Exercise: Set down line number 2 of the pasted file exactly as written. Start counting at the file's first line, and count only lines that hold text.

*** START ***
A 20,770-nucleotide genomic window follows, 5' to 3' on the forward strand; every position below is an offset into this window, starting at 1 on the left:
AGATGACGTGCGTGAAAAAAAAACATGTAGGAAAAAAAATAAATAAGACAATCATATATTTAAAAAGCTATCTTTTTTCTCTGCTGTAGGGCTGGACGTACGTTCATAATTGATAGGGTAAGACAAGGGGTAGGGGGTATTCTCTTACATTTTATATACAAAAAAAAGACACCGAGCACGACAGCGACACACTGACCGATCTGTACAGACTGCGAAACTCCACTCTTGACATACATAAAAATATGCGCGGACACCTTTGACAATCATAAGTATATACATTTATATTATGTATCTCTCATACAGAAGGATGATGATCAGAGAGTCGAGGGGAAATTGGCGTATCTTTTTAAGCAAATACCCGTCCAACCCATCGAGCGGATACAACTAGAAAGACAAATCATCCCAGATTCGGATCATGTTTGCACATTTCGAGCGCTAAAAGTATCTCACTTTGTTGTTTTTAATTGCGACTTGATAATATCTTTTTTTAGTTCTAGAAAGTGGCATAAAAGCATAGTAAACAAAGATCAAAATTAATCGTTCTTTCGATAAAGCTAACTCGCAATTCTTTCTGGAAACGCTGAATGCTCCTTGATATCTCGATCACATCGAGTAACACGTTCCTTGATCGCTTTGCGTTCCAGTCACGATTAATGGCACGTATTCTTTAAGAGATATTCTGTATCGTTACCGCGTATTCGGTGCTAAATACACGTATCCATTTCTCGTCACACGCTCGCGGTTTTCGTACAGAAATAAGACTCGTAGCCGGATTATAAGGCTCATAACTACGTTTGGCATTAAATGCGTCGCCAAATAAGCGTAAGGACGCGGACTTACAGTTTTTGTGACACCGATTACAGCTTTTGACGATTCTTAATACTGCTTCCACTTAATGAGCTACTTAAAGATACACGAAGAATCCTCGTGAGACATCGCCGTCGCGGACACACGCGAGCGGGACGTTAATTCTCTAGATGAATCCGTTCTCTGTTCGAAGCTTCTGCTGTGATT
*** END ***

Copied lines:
AGATGACGTGCGTGAAAAAAAAACATGTAGGAAAAAAAATAAATAAGACAATCATATATTTAAAAAGCTATCTTTTTTCTCTGCTGTAGGGCTGGACGTACGTTCATAATTGATAGGGTAAGACAAGGGGTAGGGGGTATTCTCTTACATTTTATATACAAAAAAAAGACACCGAGCACGACAGCGACACACTGACCGATCTGTACAGACTGCGAAACTCCACTCTTGACATACATAAAAATATGCGCGGACACCTTTGACAATCATAAGTATATACATTTATATTATGTATCTCTCATACAGAAGGATGATGATCAGAGAGTCGAGGGGAAATTGGCGTATCTTTTTAAGCAAATACCCGTCCAACCCATCGAGCGGATACAACTAGAAAGACAAATCATCCCAGATTCGGATCATGTTTGCACATTTCGAGCGCTAAAAGTATCTCACTTTGTTGTTTTTAATTGCGACTTGATAATATCTTTTTTTAGTTCTAGAAAGTGGCATAAAAGCATAGTAAACAAAGATCAAAATTAATCGTTCTTTCGATAAAGCTAACTCGCAATTCTTTCTGGAAACGCTGAATGCTCCTTGATATCTCGATCACATCGAGTAACACGTTCCTTGATCGCTTTGCGTTCCAGTCACGATTAATGGCACGTATTCTTTAAGAGATATTCTGTATCGTTACCGCGTATTCGGTGCTAAATACACGTATCCATTTCTCGTCACACGCTCGCGGTTTTCGTACAGAAATAAGACTCGTAGCCGGATTATAAGGCTCATAACTACGTTTGGCATTAAATGCGTCGCCAAATAAGCGTAAGGACGCGGACTTACAGTTTTTGTGACACCGATTACAGCTTTTGACGATTCTTAATACTGCTTCCACTTAATGAGCTACTTAAAGATACACGAAGAATCCTCGTGAGACATCGCCGTCGCGGACACACGCGAGCGGGACGTTAATTCTCTAGATGAATCCGTTCTCTGTTCGAAGCTTCTGCTGTGATT